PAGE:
or hedge fund traders that use your system would do because they are in such dynamic markets that they would experience
a loss very quickly. I think that the nuance is that data quality is at this point
slightly under-appreciated.

And people believe that they can maybe just make a data aggregation service by pulling from four or five exchanges, which I think even given your experience, you know that that is just riddled with multiple failures that you know
of from your own experience. – Yup, all kinds of outlier issues, API going down from major exchanges, bad data coming out from all
these different exchanges. So all kind of things. Maybe we have time for one last question before we wrap this up, this Q and A. So I'm gonna ask this question. Chainlink has been quite
focused on crypto pricing data, but Chainlink is actually built to support all kinds of data. How has development of other
forms of data been so far? What sort of data besides
crypto data is showing interest in growth in a Chainlink ecosystem? – I think the categories
that I see growing, as you said, DeFi, I think we're excited
to see Blockchain gaming get a high quality input
and start really, really, hopefully growing more
and more and expanding because of the reasons
I mentioned earlier, more technical bandwidth and
better guarantees to users.

I think another one is insurance. So insurance is something
that moves generally slowly in the world in general. But I think that insurance products are really on a next level in the Blockchain ecosystem because they provide so much
trust guarantees to people that are not provided by
traditional insurance. I think it's just taking time for some of it to migrate, but generally speaking you're right, that Chainlink is really
a general purpose, decentralized Oracle kind
of a network and framework that is initially being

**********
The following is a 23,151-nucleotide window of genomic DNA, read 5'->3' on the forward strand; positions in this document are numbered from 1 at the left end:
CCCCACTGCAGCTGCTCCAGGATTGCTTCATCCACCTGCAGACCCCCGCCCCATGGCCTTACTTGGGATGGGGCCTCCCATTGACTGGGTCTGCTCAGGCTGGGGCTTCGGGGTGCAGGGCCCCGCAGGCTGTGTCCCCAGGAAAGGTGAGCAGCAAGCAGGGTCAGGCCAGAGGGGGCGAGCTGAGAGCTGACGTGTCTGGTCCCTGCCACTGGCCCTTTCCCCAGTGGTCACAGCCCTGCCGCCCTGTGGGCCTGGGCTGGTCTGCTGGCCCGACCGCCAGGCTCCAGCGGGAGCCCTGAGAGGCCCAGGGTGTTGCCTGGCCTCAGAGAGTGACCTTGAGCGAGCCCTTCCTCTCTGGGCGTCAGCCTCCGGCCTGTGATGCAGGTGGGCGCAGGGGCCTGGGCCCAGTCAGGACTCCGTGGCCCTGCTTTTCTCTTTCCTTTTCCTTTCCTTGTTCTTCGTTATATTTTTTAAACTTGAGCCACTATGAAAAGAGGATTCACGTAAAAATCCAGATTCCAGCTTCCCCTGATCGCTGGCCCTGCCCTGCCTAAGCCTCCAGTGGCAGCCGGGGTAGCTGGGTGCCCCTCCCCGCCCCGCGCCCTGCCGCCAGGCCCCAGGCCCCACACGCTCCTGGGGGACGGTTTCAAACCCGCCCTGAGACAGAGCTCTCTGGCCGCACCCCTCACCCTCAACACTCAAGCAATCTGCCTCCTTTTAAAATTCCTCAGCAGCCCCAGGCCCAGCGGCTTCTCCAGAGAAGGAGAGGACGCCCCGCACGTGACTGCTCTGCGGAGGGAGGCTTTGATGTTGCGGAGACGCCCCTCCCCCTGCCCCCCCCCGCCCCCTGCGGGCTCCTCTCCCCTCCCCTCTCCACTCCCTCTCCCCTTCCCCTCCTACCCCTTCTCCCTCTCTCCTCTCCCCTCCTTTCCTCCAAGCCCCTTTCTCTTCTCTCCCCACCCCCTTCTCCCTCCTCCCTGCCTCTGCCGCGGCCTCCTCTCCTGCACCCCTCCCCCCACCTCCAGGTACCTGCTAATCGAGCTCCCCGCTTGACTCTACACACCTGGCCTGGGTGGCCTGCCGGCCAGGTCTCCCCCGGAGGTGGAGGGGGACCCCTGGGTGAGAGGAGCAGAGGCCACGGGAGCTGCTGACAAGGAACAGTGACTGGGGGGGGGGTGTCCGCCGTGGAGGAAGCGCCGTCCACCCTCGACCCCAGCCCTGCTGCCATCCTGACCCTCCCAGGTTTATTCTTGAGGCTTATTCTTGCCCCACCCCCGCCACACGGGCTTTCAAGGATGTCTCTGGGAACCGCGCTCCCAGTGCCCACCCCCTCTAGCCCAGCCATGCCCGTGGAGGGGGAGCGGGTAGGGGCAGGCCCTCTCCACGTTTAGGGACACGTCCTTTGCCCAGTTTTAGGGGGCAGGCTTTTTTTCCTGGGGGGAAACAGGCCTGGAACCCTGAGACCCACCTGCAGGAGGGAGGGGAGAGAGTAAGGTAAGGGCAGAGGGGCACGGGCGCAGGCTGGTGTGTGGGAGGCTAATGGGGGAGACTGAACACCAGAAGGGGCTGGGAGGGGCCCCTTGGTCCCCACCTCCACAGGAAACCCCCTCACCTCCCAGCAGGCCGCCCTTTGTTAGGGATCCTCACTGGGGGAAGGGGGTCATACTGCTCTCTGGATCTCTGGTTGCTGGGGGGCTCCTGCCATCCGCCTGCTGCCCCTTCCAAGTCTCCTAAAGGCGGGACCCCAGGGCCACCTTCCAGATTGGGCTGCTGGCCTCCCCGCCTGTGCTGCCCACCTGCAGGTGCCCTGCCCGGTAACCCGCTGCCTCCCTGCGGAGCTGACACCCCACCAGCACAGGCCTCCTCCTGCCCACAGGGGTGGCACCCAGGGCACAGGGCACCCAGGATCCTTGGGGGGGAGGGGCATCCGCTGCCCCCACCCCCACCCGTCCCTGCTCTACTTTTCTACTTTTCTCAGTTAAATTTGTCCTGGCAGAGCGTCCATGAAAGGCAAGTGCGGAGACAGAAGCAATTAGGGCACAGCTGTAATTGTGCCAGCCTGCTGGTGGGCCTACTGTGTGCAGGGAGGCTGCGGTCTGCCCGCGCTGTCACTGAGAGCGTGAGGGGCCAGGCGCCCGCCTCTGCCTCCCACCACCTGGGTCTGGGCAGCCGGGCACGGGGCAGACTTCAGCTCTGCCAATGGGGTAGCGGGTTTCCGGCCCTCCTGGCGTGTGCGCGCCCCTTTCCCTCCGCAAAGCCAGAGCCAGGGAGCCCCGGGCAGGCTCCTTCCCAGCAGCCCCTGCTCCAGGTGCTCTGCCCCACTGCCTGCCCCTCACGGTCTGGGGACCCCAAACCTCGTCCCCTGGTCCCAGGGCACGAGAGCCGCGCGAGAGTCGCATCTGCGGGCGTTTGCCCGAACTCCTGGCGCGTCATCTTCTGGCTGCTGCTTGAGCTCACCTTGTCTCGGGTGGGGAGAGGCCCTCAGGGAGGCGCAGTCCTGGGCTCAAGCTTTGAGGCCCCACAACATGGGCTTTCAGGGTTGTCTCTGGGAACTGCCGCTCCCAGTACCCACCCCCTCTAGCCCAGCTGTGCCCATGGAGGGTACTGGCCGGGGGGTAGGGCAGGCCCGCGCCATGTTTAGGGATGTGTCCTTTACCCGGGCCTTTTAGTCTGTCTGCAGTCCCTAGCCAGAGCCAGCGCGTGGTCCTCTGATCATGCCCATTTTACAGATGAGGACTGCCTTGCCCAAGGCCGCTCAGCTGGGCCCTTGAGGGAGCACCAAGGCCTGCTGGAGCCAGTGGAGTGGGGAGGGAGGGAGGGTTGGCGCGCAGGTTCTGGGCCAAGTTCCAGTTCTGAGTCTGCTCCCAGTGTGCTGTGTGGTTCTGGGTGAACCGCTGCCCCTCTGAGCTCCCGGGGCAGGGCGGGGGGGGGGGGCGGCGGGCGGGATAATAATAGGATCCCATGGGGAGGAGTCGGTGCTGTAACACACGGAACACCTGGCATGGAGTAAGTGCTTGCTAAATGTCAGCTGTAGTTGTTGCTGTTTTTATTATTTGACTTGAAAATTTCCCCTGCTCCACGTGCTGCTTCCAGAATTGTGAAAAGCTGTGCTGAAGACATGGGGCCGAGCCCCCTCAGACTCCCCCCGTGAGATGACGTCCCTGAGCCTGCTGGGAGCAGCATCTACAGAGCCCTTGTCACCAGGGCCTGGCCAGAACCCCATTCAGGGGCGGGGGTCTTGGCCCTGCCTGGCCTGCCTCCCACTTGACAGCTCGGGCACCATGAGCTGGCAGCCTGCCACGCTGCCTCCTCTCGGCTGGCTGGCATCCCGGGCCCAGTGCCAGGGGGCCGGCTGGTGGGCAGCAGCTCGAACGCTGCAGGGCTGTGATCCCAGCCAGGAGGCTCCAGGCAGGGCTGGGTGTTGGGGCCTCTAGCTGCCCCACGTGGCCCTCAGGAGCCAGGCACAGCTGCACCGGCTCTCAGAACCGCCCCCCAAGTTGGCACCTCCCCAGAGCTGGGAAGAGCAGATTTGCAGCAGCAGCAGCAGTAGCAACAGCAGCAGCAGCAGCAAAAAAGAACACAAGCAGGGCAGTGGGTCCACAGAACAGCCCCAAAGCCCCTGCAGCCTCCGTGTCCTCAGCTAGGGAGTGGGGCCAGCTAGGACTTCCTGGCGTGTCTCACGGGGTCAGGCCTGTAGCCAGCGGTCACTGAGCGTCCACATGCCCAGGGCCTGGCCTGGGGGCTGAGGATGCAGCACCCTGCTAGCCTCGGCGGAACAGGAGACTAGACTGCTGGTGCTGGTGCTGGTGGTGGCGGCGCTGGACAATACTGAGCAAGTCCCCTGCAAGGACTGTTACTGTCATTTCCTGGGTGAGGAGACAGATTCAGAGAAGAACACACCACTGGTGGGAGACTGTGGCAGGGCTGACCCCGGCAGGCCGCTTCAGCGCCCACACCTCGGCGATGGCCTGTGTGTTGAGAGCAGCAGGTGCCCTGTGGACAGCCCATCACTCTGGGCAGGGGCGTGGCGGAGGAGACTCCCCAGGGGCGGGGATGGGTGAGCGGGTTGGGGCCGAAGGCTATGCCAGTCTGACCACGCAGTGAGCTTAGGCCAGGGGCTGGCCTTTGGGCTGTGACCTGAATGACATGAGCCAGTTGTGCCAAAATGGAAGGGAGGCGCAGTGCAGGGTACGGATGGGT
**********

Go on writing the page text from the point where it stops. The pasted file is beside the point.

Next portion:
applied to price data for DeFi 'cause that's a fast growing space. I would even like to think we can accelerate how fast it grows with the appearance of
high quality Oracles and more data points with the help of great data
aggregators like yours.

And then after that, I think gaming. After that, if I had to
guess, I would say insurance. Those would be the three categories, which Chainlink is
completely set up to support. In insurance's case, I don't think it'll be
referenced contracts because insurance has
very specific requirements about a specific single piece of data related to a specific policy. And that's where
something like or other systems where you
can define very clearly about a single input that you need, but maybe other people don't need. That's what we internally
call the direct model. So right now we're doing very well on the reference data model where we're able to provide
high quality price data to the DeFi contracts that wanna be triggered off of that. Randomness is its own
entire set of problems.

And then the direct model is probably gonna come from insurance, where I wanna make a direct relationship with some IoT sensors, and
nobody else wants that data. And that's something
we've already discussed with a number of people. There's things that are slowly
moving towards production using that direct model. But once again, it's an
industry that moves slower. – Cool, very, very
interesting applications. Again, that's all the time that we have for Q and A for today.

I'd like to thank Sergey for taking the time to present to us and answering the questions that we have prepared for today. So I hand it back and
move on to the next step, next day show of Foundation. – Great. Thank you very much, Bobby. Good chatting with you again. Thank you..